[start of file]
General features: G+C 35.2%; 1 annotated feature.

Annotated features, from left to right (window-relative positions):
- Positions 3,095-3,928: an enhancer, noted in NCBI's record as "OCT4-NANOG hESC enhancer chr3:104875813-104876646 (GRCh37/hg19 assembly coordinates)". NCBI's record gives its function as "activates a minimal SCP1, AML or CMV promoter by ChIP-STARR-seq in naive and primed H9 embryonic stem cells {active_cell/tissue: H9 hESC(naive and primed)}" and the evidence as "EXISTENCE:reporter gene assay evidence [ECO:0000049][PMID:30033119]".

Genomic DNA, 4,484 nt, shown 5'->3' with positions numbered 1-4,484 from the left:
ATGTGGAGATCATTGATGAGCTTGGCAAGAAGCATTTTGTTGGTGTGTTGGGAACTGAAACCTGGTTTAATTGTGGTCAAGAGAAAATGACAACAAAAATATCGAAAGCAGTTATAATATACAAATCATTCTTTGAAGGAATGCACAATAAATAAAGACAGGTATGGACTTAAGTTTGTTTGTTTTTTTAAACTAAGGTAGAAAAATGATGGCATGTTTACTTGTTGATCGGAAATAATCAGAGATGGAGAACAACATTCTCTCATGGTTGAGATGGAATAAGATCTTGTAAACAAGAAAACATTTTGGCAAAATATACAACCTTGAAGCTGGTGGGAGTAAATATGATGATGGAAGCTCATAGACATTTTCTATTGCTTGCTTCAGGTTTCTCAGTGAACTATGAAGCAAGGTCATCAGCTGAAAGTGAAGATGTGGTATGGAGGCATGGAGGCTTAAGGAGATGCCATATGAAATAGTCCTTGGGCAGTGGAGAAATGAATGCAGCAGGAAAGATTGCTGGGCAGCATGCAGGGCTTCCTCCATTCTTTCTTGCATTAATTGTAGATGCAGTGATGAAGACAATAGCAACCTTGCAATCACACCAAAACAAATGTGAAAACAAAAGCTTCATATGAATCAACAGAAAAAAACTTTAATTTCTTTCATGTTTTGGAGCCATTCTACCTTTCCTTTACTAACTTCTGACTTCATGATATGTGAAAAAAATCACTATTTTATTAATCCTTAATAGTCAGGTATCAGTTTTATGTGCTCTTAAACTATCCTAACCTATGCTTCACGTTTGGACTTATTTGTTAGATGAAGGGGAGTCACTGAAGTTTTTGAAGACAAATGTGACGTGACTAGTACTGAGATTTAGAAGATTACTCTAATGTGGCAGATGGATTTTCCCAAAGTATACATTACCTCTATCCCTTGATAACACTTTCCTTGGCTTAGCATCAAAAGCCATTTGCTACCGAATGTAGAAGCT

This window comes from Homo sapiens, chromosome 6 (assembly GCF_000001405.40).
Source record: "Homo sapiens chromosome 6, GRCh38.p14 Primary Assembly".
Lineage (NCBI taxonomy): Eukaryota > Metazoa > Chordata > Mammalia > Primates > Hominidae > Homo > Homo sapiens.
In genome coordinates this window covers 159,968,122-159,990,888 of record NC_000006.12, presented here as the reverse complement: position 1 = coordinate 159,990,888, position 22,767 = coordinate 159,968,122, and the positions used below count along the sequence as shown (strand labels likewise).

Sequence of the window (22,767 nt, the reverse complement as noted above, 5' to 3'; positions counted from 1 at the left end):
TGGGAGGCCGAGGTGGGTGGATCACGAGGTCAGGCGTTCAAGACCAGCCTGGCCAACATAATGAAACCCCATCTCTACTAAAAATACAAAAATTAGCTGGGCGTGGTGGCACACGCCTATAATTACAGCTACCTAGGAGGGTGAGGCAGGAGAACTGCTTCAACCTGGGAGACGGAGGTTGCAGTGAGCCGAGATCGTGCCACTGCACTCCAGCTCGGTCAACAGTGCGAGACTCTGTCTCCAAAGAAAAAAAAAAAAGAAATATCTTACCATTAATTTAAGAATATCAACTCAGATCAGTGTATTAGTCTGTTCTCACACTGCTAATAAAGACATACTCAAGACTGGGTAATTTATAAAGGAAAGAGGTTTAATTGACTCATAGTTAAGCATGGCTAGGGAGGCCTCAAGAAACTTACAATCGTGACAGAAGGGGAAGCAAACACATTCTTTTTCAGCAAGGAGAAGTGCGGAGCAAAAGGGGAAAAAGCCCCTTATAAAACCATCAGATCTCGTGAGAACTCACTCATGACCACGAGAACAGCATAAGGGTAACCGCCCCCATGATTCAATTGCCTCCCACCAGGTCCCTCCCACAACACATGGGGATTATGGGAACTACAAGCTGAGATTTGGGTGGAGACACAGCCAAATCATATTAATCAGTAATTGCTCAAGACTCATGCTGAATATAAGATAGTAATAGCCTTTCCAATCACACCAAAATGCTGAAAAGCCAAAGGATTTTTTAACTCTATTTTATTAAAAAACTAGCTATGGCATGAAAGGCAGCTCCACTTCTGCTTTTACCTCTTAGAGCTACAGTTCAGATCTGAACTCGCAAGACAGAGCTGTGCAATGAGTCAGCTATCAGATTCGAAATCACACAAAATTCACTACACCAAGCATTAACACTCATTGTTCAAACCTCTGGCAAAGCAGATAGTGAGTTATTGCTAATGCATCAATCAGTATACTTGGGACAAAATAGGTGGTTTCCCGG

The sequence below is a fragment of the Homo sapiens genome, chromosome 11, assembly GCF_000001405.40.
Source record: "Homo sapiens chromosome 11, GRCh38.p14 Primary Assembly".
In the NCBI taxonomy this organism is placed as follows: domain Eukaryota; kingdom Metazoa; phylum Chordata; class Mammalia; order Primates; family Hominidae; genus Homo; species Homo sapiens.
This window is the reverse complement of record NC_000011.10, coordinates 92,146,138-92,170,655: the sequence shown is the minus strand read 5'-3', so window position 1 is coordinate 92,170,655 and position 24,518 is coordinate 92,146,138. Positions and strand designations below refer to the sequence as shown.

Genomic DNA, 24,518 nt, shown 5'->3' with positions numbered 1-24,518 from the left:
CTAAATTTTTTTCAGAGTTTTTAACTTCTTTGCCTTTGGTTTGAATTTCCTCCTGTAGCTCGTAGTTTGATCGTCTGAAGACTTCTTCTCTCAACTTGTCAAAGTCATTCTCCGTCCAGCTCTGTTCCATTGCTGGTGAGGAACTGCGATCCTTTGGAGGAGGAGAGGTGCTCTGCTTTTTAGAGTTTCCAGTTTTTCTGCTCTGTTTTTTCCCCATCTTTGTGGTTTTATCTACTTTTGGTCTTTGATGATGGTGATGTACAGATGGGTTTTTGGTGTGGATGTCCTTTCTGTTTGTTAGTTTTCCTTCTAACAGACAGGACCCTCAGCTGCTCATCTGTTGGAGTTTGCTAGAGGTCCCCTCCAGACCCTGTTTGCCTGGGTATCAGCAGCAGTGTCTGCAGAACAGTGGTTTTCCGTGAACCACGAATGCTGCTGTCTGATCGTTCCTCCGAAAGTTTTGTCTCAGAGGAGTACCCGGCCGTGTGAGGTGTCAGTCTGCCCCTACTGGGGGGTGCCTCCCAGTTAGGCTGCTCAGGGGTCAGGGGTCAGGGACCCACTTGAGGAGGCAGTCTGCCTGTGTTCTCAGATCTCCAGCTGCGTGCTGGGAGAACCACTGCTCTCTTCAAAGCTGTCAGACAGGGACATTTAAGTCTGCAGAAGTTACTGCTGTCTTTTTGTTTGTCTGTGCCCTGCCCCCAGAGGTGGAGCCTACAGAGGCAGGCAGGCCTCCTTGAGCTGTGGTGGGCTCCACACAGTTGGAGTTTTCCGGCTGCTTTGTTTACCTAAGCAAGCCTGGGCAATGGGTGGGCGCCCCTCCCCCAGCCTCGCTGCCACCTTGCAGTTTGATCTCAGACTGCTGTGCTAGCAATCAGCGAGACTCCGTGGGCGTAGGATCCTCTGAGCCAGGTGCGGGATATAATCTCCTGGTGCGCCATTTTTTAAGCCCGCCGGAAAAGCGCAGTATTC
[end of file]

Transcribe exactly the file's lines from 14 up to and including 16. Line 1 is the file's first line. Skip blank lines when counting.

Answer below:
In the NCBI taxonomy this organism is placed as follows: domain Eukaryota; kingdom Metazoa; phylum Chordata; class Mammalia; order Primates; family Hominidae; genus Homo; species Homo sapiens.
This window is the reverse complement of record NC_000011.10, coordinates 92,146,138-92,170,655: the sequence shown is the minus strand read 5'-3', so window position 1 is coordinate 92,170,655 and position 24,518 is coordinate 92,146,138. Positions and strand designations below refer to the sequence as shown.

Genomic DNA, 24,518 nt, shown 5'->3' with positions numbered 1-24,518 from the left: